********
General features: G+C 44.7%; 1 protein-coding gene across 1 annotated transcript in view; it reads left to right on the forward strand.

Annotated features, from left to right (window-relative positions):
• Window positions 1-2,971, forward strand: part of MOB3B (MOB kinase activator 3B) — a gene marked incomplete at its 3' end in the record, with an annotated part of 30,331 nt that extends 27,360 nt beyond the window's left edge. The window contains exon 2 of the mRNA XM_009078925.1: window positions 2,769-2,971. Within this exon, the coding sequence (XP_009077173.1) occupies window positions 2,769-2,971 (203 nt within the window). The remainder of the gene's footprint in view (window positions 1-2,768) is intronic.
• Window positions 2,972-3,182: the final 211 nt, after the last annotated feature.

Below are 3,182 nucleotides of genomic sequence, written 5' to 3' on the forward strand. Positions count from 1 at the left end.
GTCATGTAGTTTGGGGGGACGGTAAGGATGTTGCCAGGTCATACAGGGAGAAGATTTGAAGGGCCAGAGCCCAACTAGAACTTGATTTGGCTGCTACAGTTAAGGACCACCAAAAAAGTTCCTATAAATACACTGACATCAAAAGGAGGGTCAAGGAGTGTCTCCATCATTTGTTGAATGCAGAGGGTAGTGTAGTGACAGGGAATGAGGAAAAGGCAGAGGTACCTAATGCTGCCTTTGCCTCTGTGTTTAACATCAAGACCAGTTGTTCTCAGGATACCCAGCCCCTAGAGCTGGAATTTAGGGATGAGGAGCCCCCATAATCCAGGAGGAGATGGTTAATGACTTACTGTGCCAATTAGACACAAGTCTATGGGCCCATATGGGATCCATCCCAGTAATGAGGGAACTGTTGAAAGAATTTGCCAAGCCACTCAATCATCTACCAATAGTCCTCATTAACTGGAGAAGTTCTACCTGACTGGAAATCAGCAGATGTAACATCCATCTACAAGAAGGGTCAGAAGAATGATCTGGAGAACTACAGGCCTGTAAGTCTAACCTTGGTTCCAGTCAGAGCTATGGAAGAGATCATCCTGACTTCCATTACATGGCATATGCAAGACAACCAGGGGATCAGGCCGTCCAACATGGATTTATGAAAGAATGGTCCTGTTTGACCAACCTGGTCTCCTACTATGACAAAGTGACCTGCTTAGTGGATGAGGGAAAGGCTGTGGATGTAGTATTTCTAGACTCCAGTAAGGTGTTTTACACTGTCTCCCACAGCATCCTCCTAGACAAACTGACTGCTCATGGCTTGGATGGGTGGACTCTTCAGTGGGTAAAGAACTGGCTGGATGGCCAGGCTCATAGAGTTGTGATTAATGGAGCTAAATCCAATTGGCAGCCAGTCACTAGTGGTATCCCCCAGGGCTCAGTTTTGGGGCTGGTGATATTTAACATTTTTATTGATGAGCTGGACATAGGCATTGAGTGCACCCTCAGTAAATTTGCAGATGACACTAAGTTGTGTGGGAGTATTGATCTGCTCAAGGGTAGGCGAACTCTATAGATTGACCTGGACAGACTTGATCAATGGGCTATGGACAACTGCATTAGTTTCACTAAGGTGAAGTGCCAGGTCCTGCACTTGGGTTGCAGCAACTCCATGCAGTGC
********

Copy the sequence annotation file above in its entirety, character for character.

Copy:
General features: G+C 44.7%; 1 protein-coding gene across 1 annotated transcript in view; it reads left to right on the forward strand.

Annotated features, from left to right (window-relative positions):
• Window positions 1-2,971, forward strand: part of MOB3B (MOB kinase activator 3B) — a gene marked incomplete at its 3' end in the record, with an annotated part of 30,331 nt that extends 27,360 nt beyond the window's left edge. The window contains exon 2 of the mRNA XM_009078925.1: window positions 2,769-2,971. Within this exon, the coding sequence (XP_009077173.1) occupies window positions 2,769-2,971 (203 nt within the window). The remainder of the gene's footprint in view (window positions 1-2,768) is intronic.
• Window positions 2,972-3,182: the final 211 nt, after the last annotated feature.

Below are 3,182 nucleotides of genomic sequence, written 5' to 3' on the forward strand. Positions count from 1 at the left end.
GTCATGTAGTTTGGGGGGACGGTAAGGATGTTGCCAGGTCATACAGGGAGAAGATTTGAAGGGCCAGAGCCCAACTAGAACTTGATTTGGCTGCTACAGTTAAGGACCACCAAAAAAGTTCCTATAAATACACTGACATCAAAAGGAGGGTCAAGGAGTGTCTCCATCATTTGTTGAATGCAGAGGGTAGTGTAGTGACAGGGAATGAGGAAAAGGCAGAGGTACCTAATGCTGCCTTTGCCTCTGTGTTTAACATCAAGACCAGTTGTTCTCAGGATACCCAGCCCCTAGAGCTGGAATTTAGGGATGAGGAGCCCCCATAATCCAGGAGGAGATGGTTAATGACTTACTGTGCCAATTAGACACAAGTCTATGGGCCCATATGGGATCCATCCCAGTAATGAGGGAACTGTTGAAAGAATTTGCCAAGCCACTCAATCATCTACCAATAGTCCTCATTAACTGGAGAAGTTCTACCTGACTGGAAATCAGCAGATGTAACATCCATCTACAAGAAGGGTCAGAAGAATGATCTGGAGAACTACAGGCCTGTAAGTCTAACCTTGGTTCCAGTCAGAGCTATGGAAGAGATCATCCTGACTTCCATTACATGGCATATGCAAGACAACCAGGGGATCAGGCCGTCCAACATGGATTTATGAAAGAATGGTCCTGTTTGACCAACCTGGTCTCCTACTATGACAAAGTGACCTGCTTAGTGGATGAGGGAAAGGCTGTGGATGTAGTATTTCTAGACTCCAGTAAGGTGTTTTACACTGTCTCCCACAGCATCCTCCTAGACAAACTGACTGCTCATGGCTTGGATGGGTGGACTCTTCAGTGGGTAAAGAACTGGCTGGATGGCCAGGCTCATAGAGTTGTGATTAATGGAGCTAAATCCAATTGGCAGCCAGTCACTAGTGGTATCCCCCAGGGCTCAGTTTTGGGGCTGGTGATATTTAACATTTTTATTGATGAGCTGGACATAGGCATTGAGTGCACCCTCAGTAAATTTGCAGATGACACTAAGTTGTGTGGGAGTATTGATCTGCTCAAGGGTAGGCGAACTCTATAGATTGACCTGGACAGACTTGATCAATGGGCTATGGACAACTGCATTAGTTTCACTAAGGTGAAGTGCCAGGTCCTGCACTTGGGTTGCAGCAACTCCATGCAGTGC